Partner is very angry with me that I'm less than keen and have basically said it seems a bit off of us to ask them seeing as they've never volunteered to do much proactively in the past. He says I'm being a control freak and they have as much right to be with DC as my parents do (I agree with that but the relationship they have is not as easy). Am I being unreasonable to resist this? On the one hand I feel annoyed that I am unable to accept my mum's kind offer unless then go ahead and ask in-laws to do the same when I'm not very comfortable doing that. As the SAHM I am used to being the one who organises all their care. On the other, we will eventually separate 'officially' and then I realise I will have far less control over what he decides to do with the kids when he has them.

I feel so fuzzy-headed from the rows and personal insults I have taken from him about my multitude of personality faults that I feel like I can't decipher when I'm being unreasonable or not any more and would appreciate other peoples advice!

CogitoErgoSometimes Sun 07-Jul-13 22:46:27

They're your children and you choose who looks after them and how often. If you're going to be the primary carer and you have to work, you decide on what works best for you. When the children are staying with him, his parents can help him take care of them.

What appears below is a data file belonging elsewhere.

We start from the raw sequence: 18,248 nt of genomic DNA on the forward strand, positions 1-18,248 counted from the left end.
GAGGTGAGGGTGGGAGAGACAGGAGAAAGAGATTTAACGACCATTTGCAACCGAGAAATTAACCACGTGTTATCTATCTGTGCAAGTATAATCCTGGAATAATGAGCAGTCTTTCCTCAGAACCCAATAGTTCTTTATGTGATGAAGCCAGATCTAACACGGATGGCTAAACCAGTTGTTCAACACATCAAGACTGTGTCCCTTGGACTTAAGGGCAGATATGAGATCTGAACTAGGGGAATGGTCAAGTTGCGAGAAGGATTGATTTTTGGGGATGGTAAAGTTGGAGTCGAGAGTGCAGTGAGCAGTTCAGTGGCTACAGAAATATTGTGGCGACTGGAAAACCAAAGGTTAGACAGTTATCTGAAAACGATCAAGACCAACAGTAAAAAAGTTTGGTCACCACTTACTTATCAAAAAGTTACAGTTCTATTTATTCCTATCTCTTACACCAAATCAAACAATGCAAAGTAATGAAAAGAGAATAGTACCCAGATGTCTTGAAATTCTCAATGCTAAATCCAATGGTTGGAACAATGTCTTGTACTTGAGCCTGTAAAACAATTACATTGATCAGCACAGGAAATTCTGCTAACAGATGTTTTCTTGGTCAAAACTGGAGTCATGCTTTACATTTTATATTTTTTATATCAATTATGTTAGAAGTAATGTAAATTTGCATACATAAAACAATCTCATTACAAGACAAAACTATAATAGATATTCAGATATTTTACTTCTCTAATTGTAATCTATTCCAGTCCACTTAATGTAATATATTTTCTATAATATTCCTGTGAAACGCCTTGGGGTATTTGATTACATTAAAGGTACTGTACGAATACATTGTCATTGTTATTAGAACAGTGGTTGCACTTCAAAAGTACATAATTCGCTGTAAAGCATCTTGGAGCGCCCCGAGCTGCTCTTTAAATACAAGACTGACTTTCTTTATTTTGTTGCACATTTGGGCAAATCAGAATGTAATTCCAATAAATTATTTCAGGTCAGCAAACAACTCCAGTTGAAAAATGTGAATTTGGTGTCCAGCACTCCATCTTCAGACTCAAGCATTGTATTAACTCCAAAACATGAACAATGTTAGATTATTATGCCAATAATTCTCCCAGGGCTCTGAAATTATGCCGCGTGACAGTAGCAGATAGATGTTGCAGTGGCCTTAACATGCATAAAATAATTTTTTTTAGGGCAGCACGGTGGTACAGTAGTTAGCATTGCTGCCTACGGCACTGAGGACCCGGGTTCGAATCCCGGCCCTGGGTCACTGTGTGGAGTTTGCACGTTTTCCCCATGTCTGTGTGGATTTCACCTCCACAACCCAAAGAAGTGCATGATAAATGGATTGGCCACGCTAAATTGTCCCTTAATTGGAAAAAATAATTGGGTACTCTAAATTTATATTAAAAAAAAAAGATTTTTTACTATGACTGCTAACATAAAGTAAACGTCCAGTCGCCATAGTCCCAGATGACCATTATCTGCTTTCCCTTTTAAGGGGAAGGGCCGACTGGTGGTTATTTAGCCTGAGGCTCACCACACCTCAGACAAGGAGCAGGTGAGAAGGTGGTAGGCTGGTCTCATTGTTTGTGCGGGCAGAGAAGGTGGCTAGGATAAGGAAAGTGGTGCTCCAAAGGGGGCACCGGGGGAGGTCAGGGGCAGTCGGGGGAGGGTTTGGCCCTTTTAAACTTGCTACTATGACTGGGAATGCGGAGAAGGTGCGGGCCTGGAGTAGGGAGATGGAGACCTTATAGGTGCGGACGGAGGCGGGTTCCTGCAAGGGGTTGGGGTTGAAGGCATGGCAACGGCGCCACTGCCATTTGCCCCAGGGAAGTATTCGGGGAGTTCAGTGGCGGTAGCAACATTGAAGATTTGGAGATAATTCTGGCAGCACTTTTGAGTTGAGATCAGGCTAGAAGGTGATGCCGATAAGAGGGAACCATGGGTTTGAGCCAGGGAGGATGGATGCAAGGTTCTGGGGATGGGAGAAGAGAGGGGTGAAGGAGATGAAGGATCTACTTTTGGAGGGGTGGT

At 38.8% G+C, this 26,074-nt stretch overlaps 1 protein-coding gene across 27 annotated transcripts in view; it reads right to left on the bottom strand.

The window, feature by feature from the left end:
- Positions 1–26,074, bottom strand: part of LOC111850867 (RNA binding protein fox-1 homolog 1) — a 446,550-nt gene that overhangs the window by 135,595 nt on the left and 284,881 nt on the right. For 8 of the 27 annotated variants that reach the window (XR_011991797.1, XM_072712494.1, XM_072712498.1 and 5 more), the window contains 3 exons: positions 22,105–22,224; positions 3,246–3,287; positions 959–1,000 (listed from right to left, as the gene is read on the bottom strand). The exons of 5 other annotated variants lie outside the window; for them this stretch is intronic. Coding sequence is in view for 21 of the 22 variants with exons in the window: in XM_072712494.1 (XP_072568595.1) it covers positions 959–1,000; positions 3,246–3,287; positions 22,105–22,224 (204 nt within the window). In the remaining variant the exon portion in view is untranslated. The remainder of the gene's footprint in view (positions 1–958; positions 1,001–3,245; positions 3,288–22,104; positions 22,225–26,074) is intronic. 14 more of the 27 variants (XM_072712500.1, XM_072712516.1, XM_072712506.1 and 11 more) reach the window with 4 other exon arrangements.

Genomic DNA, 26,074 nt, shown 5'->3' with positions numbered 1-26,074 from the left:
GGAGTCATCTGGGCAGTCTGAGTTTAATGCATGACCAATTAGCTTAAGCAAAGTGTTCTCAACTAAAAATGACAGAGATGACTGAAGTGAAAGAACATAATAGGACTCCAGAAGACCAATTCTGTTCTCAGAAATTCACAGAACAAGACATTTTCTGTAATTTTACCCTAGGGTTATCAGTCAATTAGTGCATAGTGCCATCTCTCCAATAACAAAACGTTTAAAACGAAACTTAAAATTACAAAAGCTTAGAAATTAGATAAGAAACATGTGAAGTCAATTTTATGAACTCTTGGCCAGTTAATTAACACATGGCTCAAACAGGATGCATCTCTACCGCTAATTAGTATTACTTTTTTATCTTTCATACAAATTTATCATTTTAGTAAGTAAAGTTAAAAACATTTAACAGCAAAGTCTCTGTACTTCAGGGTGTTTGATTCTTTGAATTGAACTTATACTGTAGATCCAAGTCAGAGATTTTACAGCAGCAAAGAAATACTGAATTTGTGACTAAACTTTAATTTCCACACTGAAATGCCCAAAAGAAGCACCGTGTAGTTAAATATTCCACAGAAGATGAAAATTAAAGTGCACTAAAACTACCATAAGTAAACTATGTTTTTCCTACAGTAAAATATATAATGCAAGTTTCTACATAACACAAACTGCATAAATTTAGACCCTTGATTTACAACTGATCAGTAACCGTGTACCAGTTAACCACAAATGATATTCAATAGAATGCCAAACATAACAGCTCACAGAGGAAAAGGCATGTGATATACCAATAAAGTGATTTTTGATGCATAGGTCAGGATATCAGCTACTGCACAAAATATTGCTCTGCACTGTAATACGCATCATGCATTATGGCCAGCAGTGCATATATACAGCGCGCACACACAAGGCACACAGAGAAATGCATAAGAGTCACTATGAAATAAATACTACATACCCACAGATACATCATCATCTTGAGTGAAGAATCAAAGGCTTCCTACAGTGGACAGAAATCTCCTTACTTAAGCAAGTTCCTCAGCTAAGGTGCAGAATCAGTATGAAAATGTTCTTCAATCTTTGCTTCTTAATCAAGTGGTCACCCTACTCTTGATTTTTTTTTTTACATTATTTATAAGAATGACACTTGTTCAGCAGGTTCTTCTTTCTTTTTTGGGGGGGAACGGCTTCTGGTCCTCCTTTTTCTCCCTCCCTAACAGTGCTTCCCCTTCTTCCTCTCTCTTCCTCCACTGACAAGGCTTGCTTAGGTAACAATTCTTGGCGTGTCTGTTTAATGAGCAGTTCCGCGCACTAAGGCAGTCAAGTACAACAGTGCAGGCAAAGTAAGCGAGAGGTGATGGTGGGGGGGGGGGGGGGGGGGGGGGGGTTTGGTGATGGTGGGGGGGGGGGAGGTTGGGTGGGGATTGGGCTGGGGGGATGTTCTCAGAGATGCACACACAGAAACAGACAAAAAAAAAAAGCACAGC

Don't stick around to be punished with insults and rows. Get your own place sooner rather than later. Good luck

CogitoErgoSometimes Sun 07-Jul-13 22:47:37

BTW... grandparents have no legal rights of access to grandchildren. The access you agree is between you and him.

Can you give it a try for a couple of weeks in the holidays? Give them 2 dates and ask them if they can help out.
When you and your ex no longer live together it might be nice for you to be able to ring them and ask if they could collect from school occasionally perhaps?
I say this as someone who has non caring inlaws and hardly any help. I think the more help you have and the more people that care for your dc the better especially in the school holidays

PrettyPaperweight Sun 07-Jul-13 22:50:15

. However, partner's response is that if we take my mum up on this then we must also ask his parents to have DC regularly